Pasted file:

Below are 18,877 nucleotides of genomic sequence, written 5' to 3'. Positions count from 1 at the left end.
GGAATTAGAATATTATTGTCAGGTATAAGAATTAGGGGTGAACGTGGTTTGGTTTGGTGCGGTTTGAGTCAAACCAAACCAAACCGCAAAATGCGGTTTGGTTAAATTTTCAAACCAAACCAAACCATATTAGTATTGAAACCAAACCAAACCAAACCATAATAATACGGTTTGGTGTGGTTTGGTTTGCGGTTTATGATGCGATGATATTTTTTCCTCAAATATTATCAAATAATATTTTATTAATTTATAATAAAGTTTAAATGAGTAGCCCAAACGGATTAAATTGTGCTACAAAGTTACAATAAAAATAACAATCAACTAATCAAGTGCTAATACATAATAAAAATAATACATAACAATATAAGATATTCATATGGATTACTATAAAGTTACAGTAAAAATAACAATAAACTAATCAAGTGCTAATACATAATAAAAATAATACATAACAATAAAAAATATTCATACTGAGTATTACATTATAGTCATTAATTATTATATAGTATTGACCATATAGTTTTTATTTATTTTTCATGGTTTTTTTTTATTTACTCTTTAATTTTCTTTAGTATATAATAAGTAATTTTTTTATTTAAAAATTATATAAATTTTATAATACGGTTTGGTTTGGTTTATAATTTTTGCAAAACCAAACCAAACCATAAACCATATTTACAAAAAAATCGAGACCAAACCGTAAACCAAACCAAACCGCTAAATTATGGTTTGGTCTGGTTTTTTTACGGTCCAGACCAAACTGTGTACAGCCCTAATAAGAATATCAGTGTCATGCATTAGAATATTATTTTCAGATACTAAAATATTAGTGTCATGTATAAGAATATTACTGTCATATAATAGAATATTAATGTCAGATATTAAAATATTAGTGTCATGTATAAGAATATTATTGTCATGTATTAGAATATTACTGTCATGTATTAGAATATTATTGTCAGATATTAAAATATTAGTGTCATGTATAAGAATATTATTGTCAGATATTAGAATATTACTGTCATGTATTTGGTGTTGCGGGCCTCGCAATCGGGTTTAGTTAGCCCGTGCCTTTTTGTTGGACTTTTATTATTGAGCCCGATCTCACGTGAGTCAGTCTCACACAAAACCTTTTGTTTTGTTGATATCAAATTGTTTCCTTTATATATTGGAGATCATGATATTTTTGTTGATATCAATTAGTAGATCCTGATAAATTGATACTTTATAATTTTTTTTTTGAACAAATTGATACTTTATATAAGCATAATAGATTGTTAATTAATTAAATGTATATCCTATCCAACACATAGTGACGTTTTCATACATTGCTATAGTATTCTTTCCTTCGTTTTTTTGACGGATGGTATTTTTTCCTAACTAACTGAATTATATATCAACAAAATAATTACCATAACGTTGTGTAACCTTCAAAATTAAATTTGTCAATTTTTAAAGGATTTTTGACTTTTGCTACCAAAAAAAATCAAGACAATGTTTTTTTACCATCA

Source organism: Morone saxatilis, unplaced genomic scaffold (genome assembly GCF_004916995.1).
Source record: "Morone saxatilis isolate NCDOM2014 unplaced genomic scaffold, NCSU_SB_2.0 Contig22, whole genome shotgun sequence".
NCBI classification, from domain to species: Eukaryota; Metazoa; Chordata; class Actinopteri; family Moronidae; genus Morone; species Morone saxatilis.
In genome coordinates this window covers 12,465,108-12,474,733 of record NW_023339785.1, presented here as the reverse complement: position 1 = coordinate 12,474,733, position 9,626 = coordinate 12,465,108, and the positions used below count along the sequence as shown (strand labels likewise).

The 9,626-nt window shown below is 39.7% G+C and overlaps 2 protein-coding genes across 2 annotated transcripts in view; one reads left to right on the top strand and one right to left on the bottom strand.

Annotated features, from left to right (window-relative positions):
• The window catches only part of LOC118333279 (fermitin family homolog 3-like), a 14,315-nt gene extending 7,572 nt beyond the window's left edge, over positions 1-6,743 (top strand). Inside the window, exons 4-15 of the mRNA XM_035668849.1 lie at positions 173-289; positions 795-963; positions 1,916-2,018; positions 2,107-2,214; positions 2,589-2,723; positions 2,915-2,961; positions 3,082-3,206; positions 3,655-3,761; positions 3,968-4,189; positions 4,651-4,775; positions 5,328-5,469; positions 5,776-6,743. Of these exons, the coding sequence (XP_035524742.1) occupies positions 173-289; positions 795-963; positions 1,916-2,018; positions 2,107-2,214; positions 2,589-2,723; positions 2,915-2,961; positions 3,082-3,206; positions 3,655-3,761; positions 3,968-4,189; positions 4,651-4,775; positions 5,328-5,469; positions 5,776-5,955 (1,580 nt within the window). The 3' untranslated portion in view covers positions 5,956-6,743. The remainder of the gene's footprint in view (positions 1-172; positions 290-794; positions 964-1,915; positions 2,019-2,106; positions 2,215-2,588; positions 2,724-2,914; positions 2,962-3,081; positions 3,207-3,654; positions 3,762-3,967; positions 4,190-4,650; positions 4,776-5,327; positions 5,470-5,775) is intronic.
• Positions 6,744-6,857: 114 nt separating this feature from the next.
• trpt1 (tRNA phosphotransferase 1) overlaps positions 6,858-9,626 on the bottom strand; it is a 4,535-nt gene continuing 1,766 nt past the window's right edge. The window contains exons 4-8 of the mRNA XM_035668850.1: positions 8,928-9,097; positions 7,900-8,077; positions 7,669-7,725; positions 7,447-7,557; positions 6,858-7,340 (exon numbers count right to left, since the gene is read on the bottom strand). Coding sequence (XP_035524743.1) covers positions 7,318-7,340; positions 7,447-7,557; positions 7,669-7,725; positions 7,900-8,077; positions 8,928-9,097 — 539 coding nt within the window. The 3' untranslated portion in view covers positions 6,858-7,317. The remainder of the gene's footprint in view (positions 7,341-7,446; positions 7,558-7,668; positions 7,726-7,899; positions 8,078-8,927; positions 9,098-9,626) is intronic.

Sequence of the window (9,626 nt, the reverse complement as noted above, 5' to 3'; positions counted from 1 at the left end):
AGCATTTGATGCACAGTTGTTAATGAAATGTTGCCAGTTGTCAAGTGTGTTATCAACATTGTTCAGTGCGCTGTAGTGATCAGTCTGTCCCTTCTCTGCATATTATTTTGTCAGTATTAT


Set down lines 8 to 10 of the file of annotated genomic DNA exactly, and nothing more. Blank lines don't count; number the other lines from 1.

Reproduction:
Annotated features, from left to right (window-relative positions):
• The window catches only part of LOC118333279 (fermitin family homolog 3-like), a 14,315-nt gene extending 7,572 nt beyond the window's left edge, over positions 1-6,743 (top strand). Inside the window, exons 4-15 of the mRNA XM_035668849.1 lie at positions 173-289; positions 795-963; positions 1,916-2,018; positions 2,107-2,214; positions 2,589-2,723; positions 2,915-2,961; positions 3,082-3,206; positions 3,655-3,761; positions 3,968-4,189; positions 4,651-4,775; positions 5,328-5,469; positions 5,776-6,743. Of these exons, the coding sequence (XP_035524742.1) occupies positions 173-289; positions 795-963; positions 1,916-2,018; positions 2,107-2,214; positions 2,589-2,723; positions 2,915-2,961; positions 3,082-3,206; positions 3,655-3,761; positions 3,968-4,189; positions 4,651-4,775; positions 5,328-5,469; positions 5,776-5,955 (1,580 nt within the window). The 3' untranslated portion in view covers positions 5,956-6,743. The remainder of the gene's footprint in view (positions 1-172; positions 290-794; positions 964-1,915; positions 2,019-2,106; positions 2,215-2,588; positions 2,724-2,914; positions 2,962-3,081; positions 3,207-3,654; positions 3,762-3,967; positions 4,190-4,650; positions 4,776-5,327; positions 5,470-5,775) is intronic.
• Positions 6,744-6,857: 114 nt separating this feature from the next.